You can be forgiven if you didn't recognize that strange object shining on the eastern horizon this morning. Yes, it was the sun, which finally broke through after four days of rain that ended with a record-setting downpour Wednesday.
The National Weather Service said the 2.76 inches of rain that were recorded at Logan International Airport Wednesday shattered a record that was more than 100 years old. The previous record was set in 1901 when 2.09 inches of rain fell the same day.
The storm that began Sunday dumped a total of 4.47 inches on the airport. But other areas of the state recorded much higher totals, including the Blue Hills Observatory, which led all others with 7.54 inches of rain.
Another southern New England record was broken earlier in the week at T.F. Green Airport in Rhode Island, when the 1.42 inches of rainfall on Sunday beat out the 1908 record of 1.24 inches for that day.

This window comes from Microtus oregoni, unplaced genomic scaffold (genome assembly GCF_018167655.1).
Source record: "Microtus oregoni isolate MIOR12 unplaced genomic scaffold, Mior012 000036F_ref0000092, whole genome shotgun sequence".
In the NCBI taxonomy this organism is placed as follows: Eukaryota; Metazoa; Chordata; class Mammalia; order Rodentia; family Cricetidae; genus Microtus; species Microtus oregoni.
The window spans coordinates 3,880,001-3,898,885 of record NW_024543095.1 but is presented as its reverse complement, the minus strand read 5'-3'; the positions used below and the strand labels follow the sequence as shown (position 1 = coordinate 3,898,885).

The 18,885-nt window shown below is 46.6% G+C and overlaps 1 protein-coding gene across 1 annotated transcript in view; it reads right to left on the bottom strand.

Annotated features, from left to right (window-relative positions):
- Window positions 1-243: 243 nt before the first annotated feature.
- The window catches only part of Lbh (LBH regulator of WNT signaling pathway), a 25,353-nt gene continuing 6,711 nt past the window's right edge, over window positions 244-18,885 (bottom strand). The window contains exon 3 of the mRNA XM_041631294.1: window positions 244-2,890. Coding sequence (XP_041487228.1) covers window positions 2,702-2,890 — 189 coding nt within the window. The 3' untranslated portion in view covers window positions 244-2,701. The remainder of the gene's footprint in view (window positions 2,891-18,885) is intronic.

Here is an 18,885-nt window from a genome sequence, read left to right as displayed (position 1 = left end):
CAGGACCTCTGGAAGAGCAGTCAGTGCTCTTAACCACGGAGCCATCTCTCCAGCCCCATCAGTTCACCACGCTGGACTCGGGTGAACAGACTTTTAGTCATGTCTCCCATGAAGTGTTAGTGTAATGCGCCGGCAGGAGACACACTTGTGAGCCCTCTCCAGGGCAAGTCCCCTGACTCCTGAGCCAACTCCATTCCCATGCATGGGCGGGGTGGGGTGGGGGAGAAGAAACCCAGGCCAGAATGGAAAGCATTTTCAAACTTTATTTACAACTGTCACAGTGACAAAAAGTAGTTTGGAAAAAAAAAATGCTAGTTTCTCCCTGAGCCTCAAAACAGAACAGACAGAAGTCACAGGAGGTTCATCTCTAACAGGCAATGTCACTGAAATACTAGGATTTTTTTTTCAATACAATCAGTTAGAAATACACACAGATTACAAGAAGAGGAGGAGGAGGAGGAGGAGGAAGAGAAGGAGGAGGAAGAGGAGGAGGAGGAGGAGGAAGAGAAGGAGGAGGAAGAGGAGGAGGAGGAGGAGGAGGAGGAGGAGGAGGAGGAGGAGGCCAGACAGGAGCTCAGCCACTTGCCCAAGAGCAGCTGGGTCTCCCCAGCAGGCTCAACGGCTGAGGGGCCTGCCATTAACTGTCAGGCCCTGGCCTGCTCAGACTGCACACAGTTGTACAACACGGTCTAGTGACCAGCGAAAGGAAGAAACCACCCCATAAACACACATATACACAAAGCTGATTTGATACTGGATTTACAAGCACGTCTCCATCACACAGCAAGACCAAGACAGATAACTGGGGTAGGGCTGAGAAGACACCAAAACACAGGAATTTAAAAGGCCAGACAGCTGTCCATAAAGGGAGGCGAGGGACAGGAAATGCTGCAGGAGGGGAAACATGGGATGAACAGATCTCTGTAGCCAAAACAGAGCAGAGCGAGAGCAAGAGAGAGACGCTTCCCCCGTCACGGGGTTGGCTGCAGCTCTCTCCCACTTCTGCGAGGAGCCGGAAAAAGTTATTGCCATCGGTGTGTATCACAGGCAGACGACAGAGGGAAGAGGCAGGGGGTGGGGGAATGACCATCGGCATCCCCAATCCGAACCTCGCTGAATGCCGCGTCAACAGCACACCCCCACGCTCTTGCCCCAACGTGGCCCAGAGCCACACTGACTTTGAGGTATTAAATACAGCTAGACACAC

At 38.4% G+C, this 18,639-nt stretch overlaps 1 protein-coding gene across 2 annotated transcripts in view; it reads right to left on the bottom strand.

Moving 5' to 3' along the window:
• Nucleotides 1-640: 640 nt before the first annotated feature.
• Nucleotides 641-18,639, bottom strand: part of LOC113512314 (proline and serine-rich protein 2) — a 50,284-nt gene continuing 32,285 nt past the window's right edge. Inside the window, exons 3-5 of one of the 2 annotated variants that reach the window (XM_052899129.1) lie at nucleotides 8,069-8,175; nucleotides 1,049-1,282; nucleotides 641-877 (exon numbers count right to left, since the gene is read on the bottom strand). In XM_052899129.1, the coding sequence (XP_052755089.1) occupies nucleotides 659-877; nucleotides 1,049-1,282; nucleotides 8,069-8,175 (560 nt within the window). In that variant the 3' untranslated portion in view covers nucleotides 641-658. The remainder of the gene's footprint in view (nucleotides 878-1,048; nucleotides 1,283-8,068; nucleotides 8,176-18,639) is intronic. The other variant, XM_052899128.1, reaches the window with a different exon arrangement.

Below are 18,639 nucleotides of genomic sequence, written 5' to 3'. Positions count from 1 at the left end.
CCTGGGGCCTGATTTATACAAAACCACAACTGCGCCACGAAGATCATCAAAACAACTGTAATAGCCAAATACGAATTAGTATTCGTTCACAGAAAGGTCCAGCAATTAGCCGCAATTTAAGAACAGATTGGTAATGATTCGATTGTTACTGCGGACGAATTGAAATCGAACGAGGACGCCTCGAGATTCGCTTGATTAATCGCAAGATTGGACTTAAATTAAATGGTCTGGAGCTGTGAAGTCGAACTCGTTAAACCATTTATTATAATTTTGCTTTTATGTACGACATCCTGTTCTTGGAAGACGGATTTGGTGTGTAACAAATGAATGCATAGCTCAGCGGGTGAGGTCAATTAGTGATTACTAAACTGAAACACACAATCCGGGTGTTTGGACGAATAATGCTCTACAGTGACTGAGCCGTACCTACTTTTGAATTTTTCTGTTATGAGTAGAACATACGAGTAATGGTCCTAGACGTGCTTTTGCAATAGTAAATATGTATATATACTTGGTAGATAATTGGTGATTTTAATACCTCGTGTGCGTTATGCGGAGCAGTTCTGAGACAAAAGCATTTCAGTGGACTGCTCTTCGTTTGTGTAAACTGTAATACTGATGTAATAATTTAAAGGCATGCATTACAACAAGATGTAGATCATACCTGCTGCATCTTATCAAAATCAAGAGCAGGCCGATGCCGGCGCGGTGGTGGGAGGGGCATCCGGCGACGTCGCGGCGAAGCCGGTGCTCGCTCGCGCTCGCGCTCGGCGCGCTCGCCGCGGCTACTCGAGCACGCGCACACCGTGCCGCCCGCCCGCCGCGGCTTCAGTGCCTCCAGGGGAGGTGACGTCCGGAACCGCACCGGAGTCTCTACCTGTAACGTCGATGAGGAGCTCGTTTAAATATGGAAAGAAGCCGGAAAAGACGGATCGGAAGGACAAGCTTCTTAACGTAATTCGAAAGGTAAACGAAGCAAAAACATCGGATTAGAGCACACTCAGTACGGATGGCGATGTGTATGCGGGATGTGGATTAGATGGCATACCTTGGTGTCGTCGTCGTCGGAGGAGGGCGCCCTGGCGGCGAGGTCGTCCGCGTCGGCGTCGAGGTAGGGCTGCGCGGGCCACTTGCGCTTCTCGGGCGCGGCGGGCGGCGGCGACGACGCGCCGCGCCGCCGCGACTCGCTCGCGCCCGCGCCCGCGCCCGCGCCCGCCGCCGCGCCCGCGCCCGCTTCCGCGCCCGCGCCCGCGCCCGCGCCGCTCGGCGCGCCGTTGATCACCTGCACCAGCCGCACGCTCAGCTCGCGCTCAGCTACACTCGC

The storm caused minor flooding throughout the area and threw a wet blanket on the Marshfield Fair, the Globe reports this morning.
Forecasters predicted partly sunny skies today in the region, with just a chance of a shower in spots across the region. Highs are expected to rise into the 80s.
After a cold front moves through the region late this afternoon or early in the evening, skies will clear and lows will range from the lower 50s to lower 60s, forecasters said.
Sunny skies are expected through the upcoming weekend and into next week.
On the beat
Columnist Shirley Leung says Boston mayor-elect Martin J. Walsh should focus on middle-class housing. Read more